DOCUMENTARY FORTNIGHT 2015 BRINGS A DIVERSE SELECTION OF NEW FILMS FROM AROUND THE WORLD TO THE MUSEUM OF MODERN ART
The Two-Week Festival Includes 21 Feature Films and Seven Shorts, with Many Directors Present for Discussions Following Screenings
Documentary Fortnight 2015: MoMA’s International Festival of Nonfiction Film and Media
February 13–27, 2015
The Roy and Niuta Titus Theaters
NEW YORK, January 20, 2015—The Museum of Modern Art announces Documentary Fortnight 2015: MoMA’s International Festival of Nonfiction Film and Media, the 14th annual showcase of recent documentary film that examines the relationship between contemporary art and nonfiction practices and reflects on new areas of documentary filmmaking, from February 13 through 27, 2015. This year’s festival includes an international selection of 21 feature films and seven short films, a lecture performance, an archival film program, and a flat-screen installation. Many of the directors will be present at the screenings and will participate in discussions following the films. Documentary Fortnight 2015 is organized by Sally Berger, Assistant Curator, Department of Film, with Jesus Hernandez Bach, Festival Liaison. The selection committee consists of Sally Berger; Chi-hui Yang, independent curator; and Kimi Takesue, filmmaker. Presented in collaboration with Cinema Tropical, Milestone Films, and True/False Film Festival.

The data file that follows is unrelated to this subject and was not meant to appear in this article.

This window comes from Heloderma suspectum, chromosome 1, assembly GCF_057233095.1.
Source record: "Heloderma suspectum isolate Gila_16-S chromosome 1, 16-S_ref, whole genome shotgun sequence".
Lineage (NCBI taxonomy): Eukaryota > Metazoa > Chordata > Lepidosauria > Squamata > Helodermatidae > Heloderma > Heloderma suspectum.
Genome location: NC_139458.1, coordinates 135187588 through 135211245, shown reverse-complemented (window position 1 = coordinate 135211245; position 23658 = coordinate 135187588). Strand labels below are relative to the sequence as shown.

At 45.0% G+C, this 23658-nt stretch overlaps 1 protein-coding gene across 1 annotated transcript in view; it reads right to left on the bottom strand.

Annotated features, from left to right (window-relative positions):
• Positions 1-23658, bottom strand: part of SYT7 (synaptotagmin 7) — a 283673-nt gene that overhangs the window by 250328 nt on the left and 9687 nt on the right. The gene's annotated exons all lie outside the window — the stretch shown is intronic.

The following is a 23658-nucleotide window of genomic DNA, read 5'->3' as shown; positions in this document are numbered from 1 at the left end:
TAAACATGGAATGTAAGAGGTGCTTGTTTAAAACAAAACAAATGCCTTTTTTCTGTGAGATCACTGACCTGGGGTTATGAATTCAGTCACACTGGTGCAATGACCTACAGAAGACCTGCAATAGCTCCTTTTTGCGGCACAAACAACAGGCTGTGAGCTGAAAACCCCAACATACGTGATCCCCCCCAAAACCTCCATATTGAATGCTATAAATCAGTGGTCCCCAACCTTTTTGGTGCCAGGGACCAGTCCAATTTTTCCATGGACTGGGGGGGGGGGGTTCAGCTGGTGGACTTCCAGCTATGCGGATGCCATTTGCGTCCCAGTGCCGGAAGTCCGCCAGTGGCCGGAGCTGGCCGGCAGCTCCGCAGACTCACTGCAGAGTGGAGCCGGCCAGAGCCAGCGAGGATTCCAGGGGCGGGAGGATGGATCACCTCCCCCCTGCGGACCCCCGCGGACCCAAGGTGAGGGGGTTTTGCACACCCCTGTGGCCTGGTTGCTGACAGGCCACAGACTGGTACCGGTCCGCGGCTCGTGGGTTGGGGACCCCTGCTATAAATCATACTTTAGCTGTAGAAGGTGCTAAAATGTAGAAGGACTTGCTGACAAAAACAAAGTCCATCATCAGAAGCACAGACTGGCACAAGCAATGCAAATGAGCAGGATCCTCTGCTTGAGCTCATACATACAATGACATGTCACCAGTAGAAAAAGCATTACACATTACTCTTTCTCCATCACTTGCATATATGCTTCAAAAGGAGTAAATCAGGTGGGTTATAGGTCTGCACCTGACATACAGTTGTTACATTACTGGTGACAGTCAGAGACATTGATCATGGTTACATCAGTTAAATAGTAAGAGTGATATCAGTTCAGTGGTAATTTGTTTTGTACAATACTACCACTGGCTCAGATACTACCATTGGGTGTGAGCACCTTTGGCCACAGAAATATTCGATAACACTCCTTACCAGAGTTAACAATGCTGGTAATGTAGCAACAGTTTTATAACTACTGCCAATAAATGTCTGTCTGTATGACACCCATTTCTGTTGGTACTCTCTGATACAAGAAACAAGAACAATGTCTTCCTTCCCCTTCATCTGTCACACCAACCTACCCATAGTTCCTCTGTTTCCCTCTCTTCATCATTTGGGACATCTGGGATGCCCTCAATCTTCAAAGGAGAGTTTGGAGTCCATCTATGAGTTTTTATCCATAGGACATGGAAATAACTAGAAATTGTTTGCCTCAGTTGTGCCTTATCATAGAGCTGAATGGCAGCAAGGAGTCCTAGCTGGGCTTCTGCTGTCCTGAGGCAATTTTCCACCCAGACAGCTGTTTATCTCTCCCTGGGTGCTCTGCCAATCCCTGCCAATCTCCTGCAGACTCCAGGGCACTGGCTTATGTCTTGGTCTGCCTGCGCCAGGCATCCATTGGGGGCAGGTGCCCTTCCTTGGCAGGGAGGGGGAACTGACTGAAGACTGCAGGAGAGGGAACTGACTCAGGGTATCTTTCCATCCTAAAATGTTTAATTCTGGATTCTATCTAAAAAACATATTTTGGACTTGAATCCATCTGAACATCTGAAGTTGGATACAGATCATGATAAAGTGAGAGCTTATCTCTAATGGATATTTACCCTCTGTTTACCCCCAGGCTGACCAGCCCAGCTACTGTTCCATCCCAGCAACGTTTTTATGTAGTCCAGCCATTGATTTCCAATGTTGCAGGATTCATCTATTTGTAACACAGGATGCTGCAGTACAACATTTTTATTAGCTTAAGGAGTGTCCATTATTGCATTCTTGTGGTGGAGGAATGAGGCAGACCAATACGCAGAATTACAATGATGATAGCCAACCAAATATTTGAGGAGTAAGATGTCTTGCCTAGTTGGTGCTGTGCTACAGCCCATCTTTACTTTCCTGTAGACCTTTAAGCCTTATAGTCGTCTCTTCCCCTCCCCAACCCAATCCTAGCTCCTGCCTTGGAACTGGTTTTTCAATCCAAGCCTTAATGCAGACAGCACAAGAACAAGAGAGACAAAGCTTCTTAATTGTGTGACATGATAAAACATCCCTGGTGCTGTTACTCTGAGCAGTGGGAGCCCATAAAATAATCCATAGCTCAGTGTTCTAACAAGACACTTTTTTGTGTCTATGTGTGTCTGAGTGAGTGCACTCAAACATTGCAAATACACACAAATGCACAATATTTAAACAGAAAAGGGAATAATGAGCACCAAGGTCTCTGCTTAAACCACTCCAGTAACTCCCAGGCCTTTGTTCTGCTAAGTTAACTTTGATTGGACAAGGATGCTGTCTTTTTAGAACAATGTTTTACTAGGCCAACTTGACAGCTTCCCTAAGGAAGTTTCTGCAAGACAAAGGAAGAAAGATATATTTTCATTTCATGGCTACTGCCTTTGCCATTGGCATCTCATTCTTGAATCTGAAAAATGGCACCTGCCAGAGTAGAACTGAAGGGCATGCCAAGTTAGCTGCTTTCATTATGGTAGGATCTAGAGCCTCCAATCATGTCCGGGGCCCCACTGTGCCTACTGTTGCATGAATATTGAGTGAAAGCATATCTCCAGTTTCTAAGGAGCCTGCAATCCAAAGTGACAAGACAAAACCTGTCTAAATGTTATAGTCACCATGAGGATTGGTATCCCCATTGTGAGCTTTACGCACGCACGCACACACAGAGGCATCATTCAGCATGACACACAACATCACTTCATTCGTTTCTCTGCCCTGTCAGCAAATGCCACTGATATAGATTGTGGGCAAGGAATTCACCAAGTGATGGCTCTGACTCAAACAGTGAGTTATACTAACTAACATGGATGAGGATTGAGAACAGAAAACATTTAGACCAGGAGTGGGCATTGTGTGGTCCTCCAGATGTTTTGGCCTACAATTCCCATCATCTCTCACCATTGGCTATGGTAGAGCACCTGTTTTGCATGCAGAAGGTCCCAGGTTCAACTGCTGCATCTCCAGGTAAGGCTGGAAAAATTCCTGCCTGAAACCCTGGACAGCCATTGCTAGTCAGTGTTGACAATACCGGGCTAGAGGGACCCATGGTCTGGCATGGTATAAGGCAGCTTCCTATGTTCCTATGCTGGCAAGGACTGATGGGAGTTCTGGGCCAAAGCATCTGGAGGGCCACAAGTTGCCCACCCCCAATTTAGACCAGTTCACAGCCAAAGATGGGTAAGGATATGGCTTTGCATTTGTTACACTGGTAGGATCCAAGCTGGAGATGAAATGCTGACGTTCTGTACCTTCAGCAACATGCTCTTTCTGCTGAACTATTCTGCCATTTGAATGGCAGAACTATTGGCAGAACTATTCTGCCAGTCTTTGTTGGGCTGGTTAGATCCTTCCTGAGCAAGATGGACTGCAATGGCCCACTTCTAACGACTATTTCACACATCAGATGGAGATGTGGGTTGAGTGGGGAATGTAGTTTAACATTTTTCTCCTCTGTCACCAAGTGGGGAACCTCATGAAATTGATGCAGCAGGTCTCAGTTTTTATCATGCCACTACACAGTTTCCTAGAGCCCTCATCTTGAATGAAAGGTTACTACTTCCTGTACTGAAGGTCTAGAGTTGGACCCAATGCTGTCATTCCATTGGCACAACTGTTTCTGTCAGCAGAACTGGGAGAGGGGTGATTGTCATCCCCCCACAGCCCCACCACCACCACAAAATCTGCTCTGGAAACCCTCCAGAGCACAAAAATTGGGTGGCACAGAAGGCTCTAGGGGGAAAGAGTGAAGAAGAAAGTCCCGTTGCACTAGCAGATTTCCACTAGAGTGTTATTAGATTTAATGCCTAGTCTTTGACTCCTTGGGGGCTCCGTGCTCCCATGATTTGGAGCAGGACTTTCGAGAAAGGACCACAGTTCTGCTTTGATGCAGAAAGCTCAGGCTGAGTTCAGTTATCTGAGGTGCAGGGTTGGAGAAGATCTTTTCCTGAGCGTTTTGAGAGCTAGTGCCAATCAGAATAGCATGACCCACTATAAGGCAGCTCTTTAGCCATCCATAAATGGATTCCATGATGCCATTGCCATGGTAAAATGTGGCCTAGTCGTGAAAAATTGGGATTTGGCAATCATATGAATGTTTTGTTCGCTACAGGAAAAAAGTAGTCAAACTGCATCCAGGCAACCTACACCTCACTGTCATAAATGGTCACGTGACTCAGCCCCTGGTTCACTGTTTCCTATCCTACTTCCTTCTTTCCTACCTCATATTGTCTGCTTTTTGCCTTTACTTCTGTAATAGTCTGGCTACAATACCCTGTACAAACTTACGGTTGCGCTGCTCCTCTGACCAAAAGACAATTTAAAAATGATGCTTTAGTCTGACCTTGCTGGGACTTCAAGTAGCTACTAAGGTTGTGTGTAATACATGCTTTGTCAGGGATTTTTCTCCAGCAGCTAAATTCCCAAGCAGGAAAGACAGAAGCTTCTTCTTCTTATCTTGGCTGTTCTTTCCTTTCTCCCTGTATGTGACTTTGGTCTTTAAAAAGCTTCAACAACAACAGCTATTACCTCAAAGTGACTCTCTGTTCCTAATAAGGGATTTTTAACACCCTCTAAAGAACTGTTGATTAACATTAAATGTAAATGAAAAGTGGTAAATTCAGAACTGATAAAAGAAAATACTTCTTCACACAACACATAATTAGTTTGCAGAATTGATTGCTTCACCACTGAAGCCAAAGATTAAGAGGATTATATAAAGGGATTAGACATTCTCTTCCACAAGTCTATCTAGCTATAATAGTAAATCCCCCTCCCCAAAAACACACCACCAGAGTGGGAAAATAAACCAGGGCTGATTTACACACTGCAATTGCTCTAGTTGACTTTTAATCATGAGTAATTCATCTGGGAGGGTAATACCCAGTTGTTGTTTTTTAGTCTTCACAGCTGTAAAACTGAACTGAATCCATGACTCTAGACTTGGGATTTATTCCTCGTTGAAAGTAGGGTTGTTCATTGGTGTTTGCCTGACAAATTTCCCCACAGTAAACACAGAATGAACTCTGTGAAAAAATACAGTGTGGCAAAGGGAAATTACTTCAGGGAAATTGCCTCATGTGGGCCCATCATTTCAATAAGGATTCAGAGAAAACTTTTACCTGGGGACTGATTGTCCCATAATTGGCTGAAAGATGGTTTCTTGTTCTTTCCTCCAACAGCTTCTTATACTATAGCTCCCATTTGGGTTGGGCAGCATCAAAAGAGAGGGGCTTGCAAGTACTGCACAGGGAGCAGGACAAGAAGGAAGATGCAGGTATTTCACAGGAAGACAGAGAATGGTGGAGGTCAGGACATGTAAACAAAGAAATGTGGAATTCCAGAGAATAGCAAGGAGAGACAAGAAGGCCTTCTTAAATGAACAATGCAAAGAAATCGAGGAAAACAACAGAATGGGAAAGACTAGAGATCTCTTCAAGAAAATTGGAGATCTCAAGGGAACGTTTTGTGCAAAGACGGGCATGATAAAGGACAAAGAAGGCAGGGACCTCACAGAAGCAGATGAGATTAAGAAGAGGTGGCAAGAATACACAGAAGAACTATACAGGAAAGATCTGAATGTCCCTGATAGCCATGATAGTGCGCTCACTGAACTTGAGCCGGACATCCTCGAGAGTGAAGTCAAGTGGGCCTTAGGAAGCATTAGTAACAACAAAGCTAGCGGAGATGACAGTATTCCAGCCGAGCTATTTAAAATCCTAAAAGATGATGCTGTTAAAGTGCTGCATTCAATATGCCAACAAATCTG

The festival opens on February 13 with the New York premiere of The Black Panthers: Vanguard of the Revolution (2015). A thrilling, comprehensive history of the revolutionary movement that transformed race and class in America, the film is told through meticulous research and astonishing archival materials by MacArthur Fellow and Emmy Award winner Stanley Nelson. A riveting chronicle of power, idealism, tragedy, and transformation, the film brings together the multiple, complex histories of the Black Panther Party for Self Defense, as told by its disparate factions, supporters, opposition, and the news media. Founded nearly 50 years ago, the Panthers and their Ten-Point Platform—which called for equal education and housing and an end to police brutality—continue to resonate in today’s world. The film is a 2015 Sundance Film Festival selection.
The closing night event is the world premiere of Hot Type: 150 Years of The Nation (2014), the new film by Barbara Kopple, a two-time Academy Award winner for Best Documentary Feature. The oldest continuously published weekly magazine in the United States, founded in 1865 and now in its 150th year, The Nation covers politics and culture from a liberal point of view. The film captures daily life working on the periodical, introduces staff writers and editors past and present, and follows the in-depth stories of reporters in the field.